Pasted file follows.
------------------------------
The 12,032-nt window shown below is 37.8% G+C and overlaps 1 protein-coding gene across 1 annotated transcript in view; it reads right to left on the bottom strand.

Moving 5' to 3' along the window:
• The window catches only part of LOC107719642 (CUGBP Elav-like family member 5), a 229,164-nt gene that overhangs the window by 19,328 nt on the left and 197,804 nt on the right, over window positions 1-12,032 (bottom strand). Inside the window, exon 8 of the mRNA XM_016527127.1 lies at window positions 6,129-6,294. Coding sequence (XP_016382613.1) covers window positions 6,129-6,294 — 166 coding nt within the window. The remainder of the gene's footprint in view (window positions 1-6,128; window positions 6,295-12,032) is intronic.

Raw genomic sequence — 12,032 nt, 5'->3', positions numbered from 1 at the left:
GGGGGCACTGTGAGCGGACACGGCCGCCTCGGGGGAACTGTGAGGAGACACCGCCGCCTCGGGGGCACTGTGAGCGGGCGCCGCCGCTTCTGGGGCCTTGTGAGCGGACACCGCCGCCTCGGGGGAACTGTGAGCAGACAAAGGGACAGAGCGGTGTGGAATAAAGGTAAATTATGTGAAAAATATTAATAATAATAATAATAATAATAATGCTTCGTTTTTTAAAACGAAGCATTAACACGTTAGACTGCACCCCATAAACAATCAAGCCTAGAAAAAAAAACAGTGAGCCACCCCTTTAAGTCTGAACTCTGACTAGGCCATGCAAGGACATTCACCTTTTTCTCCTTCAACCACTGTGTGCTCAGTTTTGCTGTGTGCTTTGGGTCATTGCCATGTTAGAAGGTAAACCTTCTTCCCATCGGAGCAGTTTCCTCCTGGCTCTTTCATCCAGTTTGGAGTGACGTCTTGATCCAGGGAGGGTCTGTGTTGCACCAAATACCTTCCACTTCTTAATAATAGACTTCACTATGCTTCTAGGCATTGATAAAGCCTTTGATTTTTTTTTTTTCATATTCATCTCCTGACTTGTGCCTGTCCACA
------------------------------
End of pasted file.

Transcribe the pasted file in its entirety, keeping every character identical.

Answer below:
The 12,032-nt window shown below is 37.8% G+C and overlaps 1 protein-coding gene across 1 annotated transcript in view; it reads right to left on the bottom strand.

Moving 5' to 3' along the window:
• The window catches only part of LOC107719642 (CUGBP Elav-like family member 5), a 229,164-nt gene that overhangs the window by 19,328 nt on the left and 197,804 nt on the right, over window positions 1-12,032 (bottom strand). Inside the window, exon 8 of the mRNA XM_016527127.1 lies at window positions 6,129-6,294. Coding sequence (XP_016382613.1) covers window positions 6,129-6,294 — 166 coding nt within the window. The remainder of the gene's footprint in view (window positions 1-6,128; window positions 6,295-12,032) is intronic.

Raw genomic sequence — 12,032 nt, 5'->3', positions numbered from 1 at the left:
GGGGGCACTGTGAGCGGACACGGCCGCCTCGGGGGAACTGTGAGGAGACACCGCCGCCTCGGGGGCACTGTGAGCGGGCGCCGCCGCTTCTGGGGCCTTGTGAGCGGACACCGCCGCCTCGGGGGAACTGTGAGCAGACAAAGGGACAGAGCGGTGTGGAATAAAGGTAAATTATGTGAAAAATATTAATAATAATAATAATAATAATAATGCTTCGTTTTTTAAAACGAAGCATTAACACGTTAGACTGCACCCCATAAACAATCAAGCCTAGAAAAAAAAACAGTGAGCCACCCCTTTAAGTCTGAACTCTGACTAGGCCATGCAAGGACATTCACCTTTTTCTCCTTCAACCACTGTGTGCTCAGTTTTGCTGTGTGCTTTGGGTCATTGCCATGTTAGAAGGTAAACCTTCTTCCCATCGGAGCAGTTTCCTCCTGGCTCTTTCATCCAGTTTGGAGTGACGTCTTGATCCAGGGAGGGTCTGTGTTGCACCAAATACCTTCCACTTCTTAATAATAGACTTCACTATGCTTCTAGGCATTGATAAAGCCTTTGATTTTTTTTTTTTCATATTCATCTCCTGACTTGTGCCTGTCCACA